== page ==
Posted: Jan. 4, 2007


By Celia Cohen
Grapevine Political Writer

The expansion of the Biden family franchise officially was noted Wednesday evening with a public reception for the new office.

It was immediately clear that the new entity would have a separate identity and not simply be a satellite operation when the serious part of the event, the offerings of speech and prayer, lasted a crisp 11 minutes -- none for the father and only four for the son. People were stunned.

"The Lord got talked to more than we did," said one shocked but happy listener.

The place was awash with titles, but the only honorific the family was throwing around was the one recently acquired by their favorite faculty member at Delaware Technical & Community College. The new attorney general introduced his parents as "Dr. Jill Biden and Joe Biden."

The gathering at the Chase Center on the Riverfront in Wilmington was as festive and lighthearted as a bar mitzvah reception, attended by more than 500 people, including the entire membership of Beau Biden's fellow Democratic Class of the Future -- Lt. Gov. John C. Carney Jr., Treasurer Jack A. Markell, Insurance Commissioner Matthew P. Denn and New Castle County Executive Christopher A. Coons.

It may have been Beau Biden's event, but there were too many Democrats for the Class of the Future not to want to work that crowd.

Some Republicans came, too, most notably U.S. Rep. Michael N. Castle. He said he was being sociable -- "I have a lot of friends here, not necessarily supporters" -- but it could not have hurt that he was able to show off his return to fit fighting form, after his September mini-stroke, just in case the Class of the Future was getting any ideas about 2008.

There was a sense of a dual reception with two centers of gravity, one surrounding U.S. Sen. Joseph R. Biden Jr. and the other Attorney General Joseph R. Biden III, and the handful of reporters covering it moved like a little band of asteroids from one orbit to the other.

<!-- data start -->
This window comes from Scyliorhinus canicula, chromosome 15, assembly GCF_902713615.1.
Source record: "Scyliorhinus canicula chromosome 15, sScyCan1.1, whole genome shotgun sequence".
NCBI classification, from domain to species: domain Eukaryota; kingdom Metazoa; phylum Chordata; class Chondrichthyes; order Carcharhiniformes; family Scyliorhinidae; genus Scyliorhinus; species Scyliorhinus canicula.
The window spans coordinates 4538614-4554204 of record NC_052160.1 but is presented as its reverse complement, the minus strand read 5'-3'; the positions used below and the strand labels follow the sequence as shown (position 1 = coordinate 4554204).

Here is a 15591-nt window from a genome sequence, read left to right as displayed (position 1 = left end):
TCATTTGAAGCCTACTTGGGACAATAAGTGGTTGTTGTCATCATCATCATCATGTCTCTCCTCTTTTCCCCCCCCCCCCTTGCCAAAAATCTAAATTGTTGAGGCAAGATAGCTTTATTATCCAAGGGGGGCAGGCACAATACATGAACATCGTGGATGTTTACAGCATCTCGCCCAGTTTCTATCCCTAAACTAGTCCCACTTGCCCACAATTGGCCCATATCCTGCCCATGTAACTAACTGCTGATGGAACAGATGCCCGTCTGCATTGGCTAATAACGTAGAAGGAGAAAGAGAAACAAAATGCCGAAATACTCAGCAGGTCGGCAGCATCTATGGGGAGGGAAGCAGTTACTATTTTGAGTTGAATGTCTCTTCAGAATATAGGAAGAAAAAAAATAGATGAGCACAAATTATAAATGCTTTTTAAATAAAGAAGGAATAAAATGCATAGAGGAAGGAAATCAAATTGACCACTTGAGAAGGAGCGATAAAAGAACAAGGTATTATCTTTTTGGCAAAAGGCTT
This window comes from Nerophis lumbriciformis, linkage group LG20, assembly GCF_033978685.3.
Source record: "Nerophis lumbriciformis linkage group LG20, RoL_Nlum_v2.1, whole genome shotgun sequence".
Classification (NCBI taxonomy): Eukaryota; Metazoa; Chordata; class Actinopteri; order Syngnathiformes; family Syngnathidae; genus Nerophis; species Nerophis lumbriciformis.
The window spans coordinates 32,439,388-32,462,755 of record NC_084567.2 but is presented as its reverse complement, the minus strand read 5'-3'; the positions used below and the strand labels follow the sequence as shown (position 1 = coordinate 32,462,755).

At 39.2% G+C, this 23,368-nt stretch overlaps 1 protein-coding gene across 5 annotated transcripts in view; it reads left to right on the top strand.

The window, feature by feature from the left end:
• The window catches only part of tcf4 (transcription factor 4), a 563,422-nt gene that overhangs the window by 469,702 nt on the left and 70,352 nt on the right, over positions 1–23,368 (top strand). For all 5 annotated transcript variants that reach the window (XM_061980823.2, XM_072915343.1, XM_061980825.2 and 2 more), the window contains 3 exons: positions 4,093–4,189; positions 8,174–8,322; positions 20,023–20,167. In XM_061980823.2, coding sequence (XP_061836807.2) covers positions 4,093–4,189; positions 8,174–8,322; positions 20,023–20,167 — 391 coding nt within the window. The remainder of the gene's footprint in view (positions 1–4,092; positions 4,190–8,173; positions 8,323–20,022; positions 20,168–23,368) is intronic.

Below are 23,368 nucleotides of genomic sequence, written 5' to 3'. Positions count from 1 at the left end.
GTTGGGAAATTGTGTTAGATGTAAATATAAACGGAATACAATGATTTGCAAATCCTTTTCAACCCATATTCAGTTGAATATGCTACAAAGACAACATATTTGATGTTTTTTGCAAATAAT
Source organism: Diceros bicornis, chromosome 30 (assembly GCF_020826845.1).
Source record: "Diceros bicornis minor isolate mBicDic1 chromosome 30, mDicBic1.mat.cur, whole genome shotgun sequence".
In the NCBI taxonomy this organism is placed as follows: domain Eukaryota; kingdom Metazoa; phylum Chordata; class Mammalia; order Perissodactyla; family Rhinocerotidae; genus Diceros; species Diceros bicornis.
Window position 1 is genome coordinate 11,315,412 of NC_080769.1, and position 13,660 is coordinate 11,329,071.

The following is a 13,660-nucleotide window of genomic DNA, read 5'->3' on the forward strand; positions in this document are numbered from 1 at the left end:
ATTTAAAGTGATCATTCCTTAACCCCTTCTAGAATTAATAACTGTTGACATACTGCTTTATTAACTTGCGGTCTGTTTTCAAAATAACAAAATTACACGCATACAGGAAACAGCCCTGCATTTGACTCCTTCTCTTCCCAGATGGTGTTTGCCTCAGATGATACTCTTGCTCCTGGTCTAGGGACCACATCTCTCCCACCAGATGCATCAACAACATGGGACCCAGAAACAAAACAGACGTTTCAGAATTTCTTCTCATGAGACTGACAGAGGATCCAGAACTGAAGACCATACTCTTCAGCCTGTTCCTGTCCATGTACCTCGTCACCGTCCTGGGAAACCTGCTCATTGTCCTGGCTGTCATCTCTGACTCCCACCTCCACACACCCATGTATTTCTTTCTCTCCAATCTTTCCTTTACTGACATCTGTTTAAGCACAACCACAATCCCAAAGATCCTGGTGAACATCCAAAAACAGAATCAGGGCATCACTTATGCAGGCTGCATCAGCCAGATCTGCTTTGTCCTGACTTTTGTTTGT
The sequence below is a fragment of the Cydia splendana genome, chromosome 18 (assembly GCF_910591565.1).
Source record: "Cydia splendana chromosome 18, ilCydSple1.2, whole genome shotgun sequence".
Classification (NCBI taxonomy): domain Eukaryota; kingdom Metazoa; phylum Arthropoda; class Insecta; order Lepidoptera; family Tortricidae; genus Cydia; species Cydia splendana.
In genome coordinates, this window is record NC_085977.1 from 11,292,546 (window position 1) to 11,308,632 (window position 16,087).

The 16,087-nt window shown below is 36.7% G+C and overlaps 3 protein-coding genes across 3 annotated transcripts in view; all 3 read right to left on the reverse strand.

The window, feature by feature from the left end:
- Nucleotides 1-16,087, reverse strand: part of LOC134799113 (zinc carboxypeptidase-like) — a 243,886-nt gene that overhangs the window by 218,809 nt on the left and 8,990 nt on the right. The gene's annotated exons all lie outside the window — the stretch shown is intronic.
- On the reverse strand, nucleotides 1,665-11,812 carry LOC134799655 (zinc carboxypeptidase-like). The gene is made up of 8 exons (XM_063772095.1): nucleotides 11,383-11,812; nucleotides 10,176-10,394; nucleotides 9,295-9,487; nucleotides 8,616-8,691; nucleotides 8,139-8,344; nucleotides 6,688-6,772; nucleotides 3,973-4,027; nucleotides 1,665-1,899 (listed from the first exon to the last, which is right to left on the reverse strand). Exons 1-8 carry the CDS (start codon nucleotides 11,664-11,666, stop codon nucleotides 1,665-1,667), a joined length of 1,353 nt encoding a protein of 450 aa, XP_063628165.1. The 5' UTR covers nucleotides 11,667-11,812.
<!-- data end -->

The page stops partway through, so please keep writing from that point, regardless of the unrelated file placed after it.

Here in the early days of 2007, Beau and Joe presented the extremes of Delaware's statewide officeholders -- with the son in his second day in office and the father entering his 35th year.

Beau Biden, now 37, has come a long way from the state's first searing image of him as the three-year-old boy in the hospital bed, his leg fractured, as Joe Biden took his Senate oath in January 1973, not even three weeks after the automobile crash that killed his first wife Neilia and their 13-month old daughter Amy and left their two-year-old son Hunter with a head injury.

Like his brother, Robert Hunter Biden became a lawyer, now with a private practice in Washington and a presidential appointment to the Amtrak board. He also is developing a reputation as adept at raising campaign contributions -- helpful to both father and brother.

Despite the widespread speculation that Joe Biden wants Beau Biden to take his Senate seat someday, Joe Biden insisted to skeptical reporters that he had tried to talk his son out of running for attorney general and into staying at Bifferato Gentilotti Biden & Balick, a prospering law firm in Wilmington.

"I said, Beau, look, you've got a good law firm, why don't you wait a while," Joe Biden said, quipping that when his time comes to go into a nursing home, all that Beau would be able to afford for him on an attorney general's salary was "a room without a window."

Maybe Hunter Biden can provide better.

Somewhat out of public view, another part of the family franchise is expanding. Joe Biden's campaigns are run by his sister Valerie Biden Owens, and her daughter Valerie James "Missy" Owens ran Beau's. Missy is a lawyer, but instead of returning to work at a corporate law firm, she says she will be "doing something for Uncle Joe," who has his Senate office to run, the Foreign Relations Committee to run, and a presidential campaign to run.

Missy Owens enjoys the law, but the blood tells. "That was 'like,' and this is 'love," she said.